Posted by: rcottrill | December 9, 2009

The S.P.T.H.S.

It is unfortunate that so many churches have largely abandoned the old hymns. But there is an encouraging return to them in some quarters–churches that have realized the shallowness of some contemporary choruses, and are turning back to our great heritage once again.

That many love our traditional hymnody is evidenced by the responses I’ve received concerning this blog, responses from others who quote from the old songs and tell of their enjoyment of them. Similar encouragement has been passed on from those who read my weekly newspaper column on the subject. Perhaps there is still hope. Not that we should totally abandon the new in favour of the old. But our congregations today also need the depth of insight and doctrine found in some wonderful hymns.

For many years, I conducted Community Hymn Sings, and found that folk from many different churches were interested in attending these times of fellowship and singing. The great old hymns tended to unite us across many denominational lines. While there are hymns and gospel songs that reflect a particular doctrinal position, the vast majority present basic truths upon which most can agree. They provide a rich vocabulary of praise and testimony.

It also seemed to be an extra blessing for many if the singing at these community events was done in four-part harmony. Perhaps there were too few singers in their home church who were able to read music or sustain a part. But with a larger group, specifically assembled to sing, the possibility of harmonizing was increased. At one hymn sing at least I recall having folks divide roughly into four sections–soprano, alto, tenor and bass, so that the ease of singing a part was increased.

There are endless possibilities. Have you ever heard of the S.P.E.B.S.Q.S.A.? It stands for the Society for the Preservation and Encouragement of Barbershop Quartet Singing in America. In daydreams and flights of fancy I’ve thought, What if we had a S.P.T.H.S. a Society for the Promotion of Traditional Hymn Singing? If we could get “branches” going in several locations, then plan an annual Festival of Hymn Singing, and get the whole bunch together…

Well, it’s an idea!


  1. Our church has 3 separate services. Sat. PM is contemporary, Sun #1 is “blended” (i.e. both old hymns and contem. praise songs), and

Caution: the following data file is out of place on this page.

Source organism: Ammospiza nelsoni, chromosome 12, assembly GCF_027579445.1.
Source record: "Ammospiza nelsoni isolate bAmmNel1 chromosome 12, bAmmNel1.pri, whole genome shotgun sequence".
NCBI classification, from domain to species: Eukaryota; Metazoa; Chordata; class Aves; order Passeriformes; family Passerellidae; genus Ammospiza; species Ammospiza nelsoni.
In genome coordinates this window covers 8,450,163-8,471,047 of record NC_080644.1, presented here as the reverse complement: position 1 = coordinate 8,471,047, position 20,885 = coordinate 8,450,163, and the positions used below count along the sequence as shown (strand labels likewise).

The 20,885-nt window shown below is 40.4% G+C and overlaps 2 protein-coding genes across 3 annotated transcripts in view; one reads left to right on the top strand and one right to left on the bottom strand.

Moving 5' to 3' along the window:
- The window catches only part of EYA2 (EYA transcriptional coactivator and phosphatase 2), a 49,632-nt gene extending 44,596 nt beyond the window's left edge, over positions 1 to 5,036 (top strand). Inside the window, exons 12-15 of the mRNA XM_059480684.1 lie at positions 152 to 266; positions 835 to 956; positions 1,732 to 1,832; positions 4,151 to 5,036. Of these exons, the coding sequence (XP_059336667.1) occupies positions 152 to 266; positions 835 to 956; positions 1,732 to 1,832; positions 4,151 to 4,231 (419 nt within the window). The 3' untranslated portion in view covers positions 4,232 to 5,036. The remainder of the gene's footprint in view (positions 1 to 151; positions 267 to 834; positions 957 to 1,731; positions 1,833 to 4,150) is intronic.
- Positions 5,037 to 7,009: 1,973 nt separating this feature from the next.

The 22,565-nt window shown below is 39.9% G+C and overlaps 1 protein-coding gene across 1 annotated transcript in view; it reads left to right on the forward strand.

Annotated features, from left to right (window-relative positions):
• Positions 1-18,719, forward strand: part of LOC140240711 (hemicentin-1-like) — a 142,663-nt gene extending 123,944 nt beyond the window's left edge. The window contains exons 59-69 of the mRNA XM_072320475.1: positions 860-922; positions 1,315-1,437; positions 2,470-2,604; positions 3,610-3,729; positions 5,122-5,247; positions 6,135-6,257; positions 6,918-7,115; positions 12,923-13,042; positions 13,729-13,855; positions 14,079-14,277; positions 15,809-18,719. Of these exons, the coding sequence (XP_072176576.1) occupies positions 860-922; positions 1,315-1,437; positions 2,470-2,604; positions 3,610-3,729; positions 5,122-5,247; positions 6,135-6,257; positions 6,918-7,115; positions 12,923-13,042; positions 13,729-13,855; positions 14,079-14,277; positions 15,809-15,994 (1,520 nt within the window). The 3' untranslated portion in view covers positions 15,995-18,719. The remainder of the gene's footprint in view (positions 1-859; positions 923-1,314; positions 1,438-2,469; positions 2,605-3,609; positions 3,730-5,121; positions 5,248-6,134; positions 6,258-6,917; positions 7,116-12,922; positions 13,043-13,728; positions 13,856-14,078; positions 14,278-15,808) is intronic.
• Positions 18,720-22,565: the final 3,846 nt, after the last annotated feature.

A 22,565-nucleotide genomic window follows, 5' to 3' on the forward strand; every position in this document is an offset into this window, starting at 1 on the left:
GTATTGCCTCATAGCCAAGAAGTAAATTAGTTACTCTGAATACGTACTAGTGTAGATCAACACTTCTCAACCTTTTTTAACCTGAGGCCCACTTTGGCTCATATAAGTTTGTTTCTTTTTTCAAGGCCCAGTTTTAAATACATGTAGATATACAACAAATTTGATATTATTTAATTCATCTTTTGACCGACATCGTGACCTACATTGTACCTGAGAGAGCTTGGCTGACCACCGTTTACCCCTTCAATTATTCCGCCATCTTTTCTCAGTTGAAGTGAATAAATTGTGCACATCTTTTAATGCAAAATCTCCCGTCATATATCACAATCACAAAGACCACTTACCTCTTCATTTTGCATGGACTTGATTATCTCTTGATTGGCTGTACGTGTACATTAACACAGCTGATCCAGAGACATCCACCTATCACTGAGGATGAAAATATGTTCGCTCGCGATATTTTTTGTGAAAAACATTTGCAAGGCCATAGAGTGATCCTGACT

Sun. #2 is also contemp. The choir still sings for both Sun. services. There are many seniors in our first service, as they LOVE the old hymns. I know these hymns carry much of scripture in the words, unlike the repetitive phrases the modern hymn writers use. We are a Mennonite Brethren congregation.

    • Interesting. Your church sounds like a going concern. You don’t say whether you are entirely happy with the three-service arrangement or not. I have sometimes found that “blended” means we’ll throw a verse or two of a hymn in to satisfy the old folks. Looking on from the outside (always a dangerous thing!) it seems the contemporary music is over-represented in your services. If the first service on Sunday focused on traditional hymnody, that would be better in my view. But again, I’m commenting on the basis of little information.

  2. Of course, the Hymn Society in the United States and Canada already exists for this purpose and they have a national annual conference with lots of hymn singing. There are also a number of local chapters.

    • Yes, I know about them, and they perform a valuable service. As I envision it, my focus would be a bit narrower. It would deal mostly with our traditional hymns and gospel songs, not with the exploration of new music, and it would be committed to the fundamentals of the Protestant faith and be evangelical in tone. I’m sure there’s room for more than one such group. (Britain’s Festivals of Male Voice Praise are closer to what I have in mind.)

  3. Mr. Robert, actually in our Church’s youth service, we have tried to educate these teens to sing hymns and gospel songs by selecting one theme song for each month. We have been doing this for 15 months already.

    Next 5 months, in September, we are planning to hold a big event called “Hymn Appreciation Night”. It’s much like a concert with our youth choir singing some hymns, and we want it to be like praise&worship too, so that the youth attending won’t just watch the choir sing hymns (we aren’t entertaining them), but they will also be motivated to sing hymns along with us.

    What do you think about this? It’s been my vision for years.

    • Wonderful idea! I wish you well with it. And if you haven’t seen it as yet, check out my article 30 Ideas for Promoting Hymn Singing, in the Topics section of my blog. You may find a few ideas there you can incorporate. I’d appreciate you sending me an update from time to time. If this idea caught on in more churches… Wow!


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